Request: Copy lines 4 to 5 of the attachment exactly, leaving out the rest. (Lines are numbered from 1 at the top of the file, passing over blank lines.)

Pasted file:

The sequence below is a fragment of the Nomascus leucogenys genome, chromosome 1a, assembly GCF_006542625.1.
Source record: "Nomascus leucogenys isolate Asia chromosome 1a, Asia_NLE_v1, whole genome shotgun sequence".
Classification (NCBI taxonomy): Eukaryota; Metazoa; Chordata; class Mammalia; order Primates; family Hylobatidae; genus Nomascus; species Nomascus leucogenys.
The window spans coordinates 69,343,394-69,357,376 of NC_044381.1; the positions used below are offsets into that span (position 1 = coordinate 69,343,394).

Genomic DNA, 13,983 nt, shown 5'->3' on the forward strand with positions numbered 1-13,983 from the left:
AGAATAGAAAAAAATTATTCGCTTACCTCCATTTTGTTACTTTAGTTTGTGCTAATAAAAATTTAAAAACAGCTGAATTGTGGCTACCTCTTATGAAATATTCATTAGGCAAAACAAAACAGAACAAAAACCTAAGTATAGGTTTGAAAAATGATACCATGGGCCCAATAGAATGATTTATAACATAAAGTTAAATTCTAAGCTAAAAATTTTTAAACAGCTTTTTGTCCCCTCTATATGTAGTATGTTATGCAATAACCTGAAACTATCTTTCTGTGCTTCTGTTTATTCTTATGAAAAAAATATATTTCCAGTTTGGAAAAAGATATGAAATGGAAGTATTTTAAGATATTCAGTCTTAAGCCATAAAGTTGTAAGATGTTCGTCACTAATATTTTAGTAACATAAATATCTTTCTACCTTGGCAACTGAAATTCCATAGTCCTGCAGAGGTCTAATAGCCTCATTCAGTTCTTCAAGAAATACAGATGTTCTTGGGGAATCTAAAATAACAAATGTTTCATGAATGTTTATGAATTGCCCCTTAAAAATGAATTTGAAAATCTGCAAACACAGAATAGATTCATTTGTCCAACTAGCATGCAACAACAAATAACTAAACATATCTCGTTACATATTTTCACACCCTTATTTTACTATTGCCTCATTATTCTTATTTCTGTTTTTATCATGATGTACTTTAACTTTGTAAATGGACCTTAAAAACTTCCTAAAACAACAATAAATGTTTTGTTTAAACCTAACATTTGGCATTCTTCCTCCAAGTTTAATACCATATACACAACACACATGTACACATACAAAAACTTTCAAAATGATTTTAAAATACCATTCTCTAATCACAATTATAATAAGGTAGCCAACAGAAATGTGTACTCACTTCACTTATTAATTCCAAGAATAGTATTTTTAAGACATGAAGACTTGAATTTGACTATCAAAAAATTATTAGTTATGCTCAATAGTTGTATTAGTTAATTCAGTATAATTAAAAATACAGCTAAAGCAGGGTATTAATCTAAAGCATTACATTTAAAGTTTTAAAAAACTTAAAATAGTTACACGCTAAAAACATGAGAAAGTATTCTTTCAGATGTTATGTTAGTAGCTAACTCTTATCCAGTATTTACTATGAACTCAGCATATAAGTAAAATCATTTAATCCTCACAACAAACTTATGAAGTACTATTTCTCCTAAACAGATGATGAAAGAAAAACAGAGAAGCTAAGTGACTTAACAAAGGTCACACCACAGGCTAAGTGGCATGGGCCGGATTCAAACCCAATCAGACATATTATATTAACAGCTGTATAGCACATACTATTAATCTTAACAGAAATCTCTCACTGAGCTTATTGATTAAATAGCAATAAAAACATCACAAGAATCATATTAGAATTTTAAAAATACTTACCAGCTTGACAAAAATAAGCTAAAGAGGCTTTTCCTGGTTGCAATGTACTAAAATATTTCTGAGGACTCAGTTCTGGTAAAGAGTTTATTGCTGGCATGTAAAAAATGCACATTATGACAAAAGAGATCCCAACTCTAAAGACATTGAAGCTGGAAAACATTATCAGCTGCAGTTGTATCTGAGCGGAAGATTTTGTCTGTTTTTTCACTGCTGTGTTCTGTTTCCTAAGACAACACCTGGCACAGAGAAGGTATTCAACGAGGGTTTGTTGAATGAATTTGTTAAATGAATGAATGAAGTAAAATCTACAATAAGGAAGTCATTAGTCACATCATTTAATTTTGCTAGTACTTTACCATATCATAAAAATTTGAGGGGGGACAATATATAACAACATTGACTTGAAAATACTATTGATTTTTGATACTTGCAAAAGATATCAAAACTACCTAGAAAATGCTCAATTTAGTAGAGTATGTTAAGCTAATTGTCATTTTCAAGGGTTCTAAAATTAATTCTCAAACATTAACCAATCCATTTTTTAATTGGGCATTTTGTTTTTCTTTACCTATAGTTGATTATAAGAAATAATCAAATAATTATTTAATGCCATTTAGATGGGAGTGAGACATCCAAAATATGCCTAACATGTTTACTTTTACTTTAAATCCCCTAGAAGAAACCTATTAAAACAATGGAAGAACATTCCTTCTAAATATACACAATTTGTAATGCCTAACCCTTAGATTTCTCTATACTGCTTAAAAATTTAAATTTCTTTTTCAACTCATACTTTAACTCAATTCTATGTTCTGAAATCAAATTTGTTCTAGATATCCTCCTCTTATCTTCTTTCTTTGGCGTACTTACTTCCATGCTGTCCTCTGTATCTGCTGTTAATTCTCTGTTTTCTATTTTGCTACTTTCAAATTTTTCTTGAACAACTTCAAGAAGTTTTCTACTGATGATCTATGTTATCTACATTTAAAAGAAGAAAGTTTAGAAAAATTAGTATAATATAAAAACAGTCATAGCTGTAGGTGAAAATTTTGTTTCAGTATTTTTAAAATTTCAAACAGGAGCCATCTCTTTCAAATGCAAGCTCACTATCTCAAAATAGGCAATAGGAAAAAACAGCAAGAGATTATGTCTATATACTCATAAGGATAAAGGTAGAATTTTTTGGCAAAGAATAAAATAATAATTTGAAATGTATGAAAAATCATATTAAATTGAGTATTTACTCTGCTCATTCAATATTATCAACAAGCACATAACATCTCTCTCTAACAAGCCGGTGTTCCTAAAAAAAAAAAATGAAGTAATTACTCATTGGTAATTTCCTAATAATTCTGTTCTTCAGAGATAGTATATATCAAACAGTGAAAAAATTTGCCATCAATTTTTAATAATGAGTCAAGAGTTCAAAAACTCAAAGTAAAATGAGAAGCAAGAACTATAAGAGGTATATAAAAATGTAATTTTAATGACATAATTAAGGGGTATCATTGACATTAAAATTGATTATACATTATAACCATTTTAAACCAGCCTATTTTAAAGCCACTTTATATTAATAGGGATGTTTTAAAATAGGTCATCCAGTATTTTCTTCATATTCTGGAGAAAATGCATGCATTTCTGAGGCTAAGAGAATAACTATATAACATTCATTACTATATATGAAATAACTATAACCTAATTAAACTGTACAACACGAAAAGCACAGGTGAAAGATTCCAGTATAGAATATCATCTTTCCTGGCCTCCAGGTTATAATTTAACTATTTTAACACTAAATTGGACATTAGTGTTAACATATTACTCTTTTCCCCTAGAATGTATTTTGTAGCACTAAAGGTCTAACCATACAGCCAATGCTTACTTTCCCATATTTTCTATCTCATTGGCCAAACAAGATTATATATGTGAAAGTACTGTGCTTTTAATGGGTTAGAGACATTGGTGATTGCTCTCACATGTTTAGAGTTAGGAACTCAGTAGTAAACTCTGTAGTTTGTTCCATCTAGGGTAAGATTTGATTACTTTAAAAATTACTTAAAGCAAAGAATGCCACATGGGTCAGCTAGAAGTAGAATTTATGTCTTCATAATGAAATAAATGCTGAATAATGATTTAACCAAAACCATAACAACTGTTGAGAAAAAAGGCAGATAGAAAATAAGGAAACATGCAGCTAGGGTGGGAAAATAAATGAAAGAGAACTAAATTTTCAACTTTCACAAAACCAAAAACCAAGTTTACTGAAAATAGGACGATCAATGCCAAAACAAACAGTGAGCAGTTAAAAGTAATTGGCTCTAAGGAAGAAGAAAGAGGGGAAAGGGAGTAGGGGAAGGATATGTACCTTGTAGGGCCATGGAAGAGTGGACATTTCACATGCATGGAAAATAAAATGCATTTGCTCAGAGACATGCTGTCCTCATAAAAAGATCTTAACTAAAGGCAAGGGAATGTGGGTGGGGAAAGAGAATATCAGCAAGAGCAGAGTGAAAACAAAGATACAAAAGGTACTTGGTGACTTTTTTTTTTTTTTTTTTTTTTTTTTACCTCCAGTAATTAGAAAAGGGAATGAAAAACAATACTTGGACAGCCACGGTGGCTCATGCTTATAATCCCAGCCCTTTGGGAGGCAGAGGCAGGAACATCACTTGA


The window spans coordinates 69,343,394-69,357,376 of NC_044381.1; the positions used below are offsets into that span (position 1 = coordinate 69,343,394).

Genomic DNA, 13,983 nt, shown 5'->3' on the forward strand with positions numbered 1-13,983 from the left: